You completely missed the point of building wealth through proper financial wealth management. Yes, anyone can get a credit card anywhere, and the big guys do have a tendency to offer better deals in terms of rewards and interest percentage rates (at least up front), but the whole point of the post is building wealth.
You like to ramble on pointlessly from your point of view that can be found on any lackey, sycophantic website out there for those just looking for a quick credit card fix.
This post was about establishing and building financial wealth (hence the title) upfront to get a bare minimum credit card, and then actually building wealth from that credit card to help further build wealth and one's credit score in general. All while living within your means.
Credit scores and Credit Card management are essential parts of Financial wealth management. I think that the formula created by Gnosis is the safest and most efficient way to build your credit score while using a Credit Card. $500 on a certificate of deposit allows you to enjoy a cash cushion to fall back on if you encounter financial hardship. The suggestion of manually raising your credit limit by continually depositing $500 seems is ingenious. Also, placing another $500 in a reserve savings account means that all your bases are covered, allowing you to focus on building your credit score as opposed to juggling bills. Selecting credit card perks is also an important issue, and the cashback rewards option is one of the best perks to have. It is also essential to choose a credit card with the lowest possible interest rates, so research is vital. I learned a lot from this post.
I think going the route of building wealth through proper financial wealth management is the way to go. First of many steps is building a good credit score. Too many people end up in debt by abusing credit cards because they were not taught how to properly afford it. You gave a solid insight on how to start building it, starting with $500. The repetitive use of this number allows for a consistency when building on your wealth. For example, setting aside $500 for emergencies if you go over the limit of living within your means. Or, it would be helpful during an economic downfall (..a pandemic). The most useful advice would be that every time the card limit increases, you must add the same increase to your reserve savings account. This allows for discipline (knowing your limit!) and success in the future. By having the extra cash in case you go over, you won't have to worry about decreasing your score with the addition of a high interest rate on your past-due balances. As for the loss in cash value scare at the end, I am curious to learn more about that possibility. Overall, this article helps defer from the idea of getting a credit card just to have another way to spend money, but teaches how it is an open door for the opportunity of success.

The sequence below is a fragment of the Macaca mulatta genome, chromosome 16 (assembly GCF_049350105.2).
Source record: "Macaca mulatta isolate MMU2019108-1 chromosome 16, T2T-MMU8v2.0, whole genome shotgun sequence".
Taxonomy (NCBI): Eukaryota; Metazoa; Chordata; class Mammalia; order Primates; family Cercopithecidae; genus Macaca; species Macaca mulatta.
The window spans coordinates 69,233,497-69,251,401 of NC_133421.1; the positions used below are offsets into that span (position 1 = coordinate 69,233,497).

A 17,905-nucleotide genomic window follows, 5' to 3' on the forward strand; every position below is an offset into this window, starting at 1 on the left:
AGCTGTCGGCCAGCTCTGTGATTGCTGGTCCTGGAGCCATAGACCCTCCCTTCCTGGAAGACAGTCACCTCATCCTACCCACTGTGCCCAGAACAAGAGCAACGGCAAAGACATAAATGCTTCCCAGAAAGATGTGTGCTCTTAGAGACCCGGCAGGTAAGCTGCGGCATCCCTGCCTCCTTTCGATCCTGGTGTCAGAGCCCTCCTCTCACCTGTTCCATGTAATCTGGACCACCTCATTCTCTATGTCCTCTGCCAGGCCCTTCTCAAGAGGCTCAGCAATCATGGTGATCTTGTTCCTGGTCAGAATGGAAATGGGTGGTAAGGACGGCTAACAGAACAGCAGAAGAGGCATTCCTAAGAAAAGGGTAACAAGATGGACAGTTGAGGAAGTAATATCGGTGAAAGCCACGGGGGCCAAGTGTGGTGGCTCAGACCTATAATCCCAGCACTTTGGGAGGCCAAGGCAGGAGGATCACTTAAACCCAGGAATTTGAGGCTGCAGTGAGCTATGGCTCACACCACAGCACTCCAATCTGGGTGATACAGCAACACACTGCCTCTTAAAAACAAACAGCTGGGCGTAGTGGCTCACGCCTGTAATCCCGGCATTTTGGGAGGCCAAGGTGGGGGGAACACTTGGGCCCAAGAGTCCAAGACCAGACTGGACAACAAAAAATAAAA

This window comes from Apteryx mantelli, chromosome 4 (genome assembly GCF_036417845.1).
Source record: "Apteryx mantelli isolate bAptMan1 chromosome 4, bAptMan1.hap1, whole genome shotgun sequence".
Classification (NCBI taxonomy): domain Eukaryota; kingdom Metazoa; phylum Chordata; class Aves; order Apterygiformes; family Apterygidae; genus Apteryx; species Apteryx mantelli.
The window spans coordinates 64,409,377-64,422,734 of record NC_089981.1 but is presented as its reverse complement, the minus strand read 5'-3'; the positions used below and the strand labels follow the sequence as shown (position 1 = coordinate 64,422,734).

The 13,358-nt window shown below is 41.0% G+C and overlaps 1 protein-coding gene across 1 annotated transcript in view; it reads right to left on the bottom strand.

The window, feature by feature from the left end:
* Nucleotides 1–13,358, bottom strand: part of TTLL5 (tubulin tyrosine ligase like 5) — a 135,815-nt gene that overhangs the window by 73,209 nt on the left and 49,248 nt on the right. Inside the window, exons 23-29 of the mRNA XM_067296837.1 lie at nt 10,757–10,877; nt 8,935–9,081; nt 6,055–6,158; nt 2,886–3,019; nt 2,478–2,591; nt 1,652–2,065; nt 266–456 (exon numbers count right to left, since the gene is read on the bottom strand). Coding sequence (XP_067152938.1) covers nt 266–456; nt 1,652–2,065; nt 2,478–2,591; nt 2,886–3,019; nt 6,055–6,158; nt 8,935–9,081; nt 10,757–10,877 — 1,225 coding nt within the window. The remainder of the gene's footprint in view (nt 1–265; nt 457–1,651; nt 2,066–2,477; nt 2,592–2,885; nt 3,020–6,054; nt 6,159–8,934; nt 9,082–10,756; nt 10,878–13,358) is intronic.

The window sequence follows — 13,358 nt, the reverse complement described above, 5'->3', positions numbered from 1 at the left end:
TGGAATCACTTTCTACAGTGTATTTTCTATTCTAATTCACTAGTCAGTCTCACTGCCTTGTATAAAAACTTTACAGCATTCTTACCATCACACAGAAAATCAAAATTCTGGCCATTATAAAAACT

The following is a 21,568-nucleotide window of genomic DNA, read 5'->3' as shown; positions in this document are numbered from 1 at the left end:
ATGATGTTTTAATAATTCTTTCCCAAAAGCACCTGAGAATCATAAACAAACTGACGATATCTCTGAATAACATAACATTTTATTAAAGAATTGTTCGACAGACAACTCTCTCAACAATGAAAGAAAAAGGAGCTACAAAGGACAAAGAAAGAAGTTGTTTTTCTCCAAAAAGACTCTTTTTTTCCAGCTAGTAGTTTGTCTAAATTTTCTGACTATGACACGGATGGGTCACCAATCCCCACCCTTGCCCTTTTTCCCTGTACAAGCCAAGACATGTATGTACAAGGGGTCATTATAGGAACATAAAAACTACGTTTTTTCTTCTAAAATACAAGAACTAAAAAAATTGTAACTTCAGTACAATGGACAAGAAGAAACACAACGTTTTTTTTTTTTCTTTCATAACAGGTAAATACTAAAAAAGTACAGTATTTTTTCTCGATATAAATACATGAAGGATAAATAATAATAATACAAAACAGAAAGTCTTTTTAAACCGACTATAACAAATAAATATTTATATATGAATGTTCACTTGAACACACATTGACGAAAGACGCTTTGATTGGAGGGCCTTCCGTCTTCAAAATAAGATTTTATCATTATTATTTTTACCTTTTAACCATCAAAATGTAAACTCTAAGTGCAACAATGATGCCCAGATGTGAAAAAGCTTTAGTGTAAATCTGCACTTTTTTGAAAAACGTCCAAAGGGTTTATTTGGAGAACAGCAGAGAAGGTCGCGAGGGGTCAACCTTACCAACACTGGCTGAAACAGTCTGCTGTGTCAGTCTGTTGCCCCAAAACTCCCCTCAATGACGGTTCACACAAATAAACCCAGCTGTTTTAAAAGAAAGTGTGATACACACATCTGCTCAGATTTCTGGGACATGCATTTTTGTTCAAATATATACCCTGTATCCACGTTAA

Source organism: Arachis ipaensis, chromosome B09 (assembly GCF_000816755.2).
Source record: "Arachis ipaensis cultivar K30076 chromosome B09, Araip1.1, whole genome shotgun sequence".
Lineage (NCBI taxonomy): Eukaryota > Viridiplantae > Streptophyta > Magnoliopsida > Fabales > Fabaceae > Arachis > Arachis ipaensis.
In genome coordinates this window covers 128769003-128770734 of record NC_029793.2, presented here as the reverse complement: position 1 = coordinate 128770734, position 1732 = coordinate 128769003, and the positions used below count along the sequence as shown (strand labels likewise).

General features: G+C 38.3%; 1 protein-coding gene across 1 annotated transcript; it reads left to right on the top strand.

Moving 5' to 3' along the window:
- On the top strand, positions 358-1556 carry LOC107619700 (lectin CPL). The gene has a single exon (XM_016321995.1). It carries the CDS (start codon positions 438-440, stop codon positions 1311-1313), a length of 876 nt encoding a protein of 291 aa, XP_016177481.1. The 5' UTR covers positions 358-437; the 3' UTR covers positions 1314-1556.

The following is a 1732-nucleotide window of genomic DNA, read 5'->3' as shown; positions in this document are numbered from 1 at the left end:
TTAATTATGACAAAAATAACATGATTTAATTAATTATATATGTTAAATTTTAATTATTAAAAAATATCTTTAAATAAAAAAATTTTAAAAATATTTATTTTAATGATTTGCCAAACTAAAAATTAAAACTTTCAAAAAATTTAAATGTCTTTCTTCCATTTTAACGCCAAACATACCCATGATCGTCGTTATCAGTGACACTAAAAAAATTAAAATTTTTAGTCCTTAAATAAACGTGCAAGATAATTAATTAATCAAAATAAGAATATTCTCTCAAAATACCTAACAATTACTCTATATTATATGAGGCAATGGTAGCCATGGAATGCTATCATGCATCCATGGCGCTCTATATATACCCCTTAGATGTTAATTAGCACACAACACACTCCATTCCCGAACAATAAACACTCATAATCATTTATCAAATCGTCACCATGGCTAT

Many people turn to the easiest credit cards to qualify for with no previous credit score then often find themselves living beyond their means. For individuals with a lack of past financial wealth management education falling victim to credit cards can happen very quickly. I agree with the article in terms of having money in a C.D. before opening that new line of credit to build a credit score. Also, making sure that your credit card line does not surpass what you have within that C.D. allows for accountability when starting. From my experience and seeing loved ones struggle with credit cards I've come to understand that many larger credit card companies take advantage of individuals with no experience in financial wealth management by giving them such a large credit line. In conclusion, I believe that during this time of crisis in the world it is the most important time to be playing it extremely safe financially. Many people have began defaulting on their past credit cards due to lay offs and economic issues. I encourage anyone wanting to start building a credit score by opening a new credit card to not do it unless they already have the cash to back it up.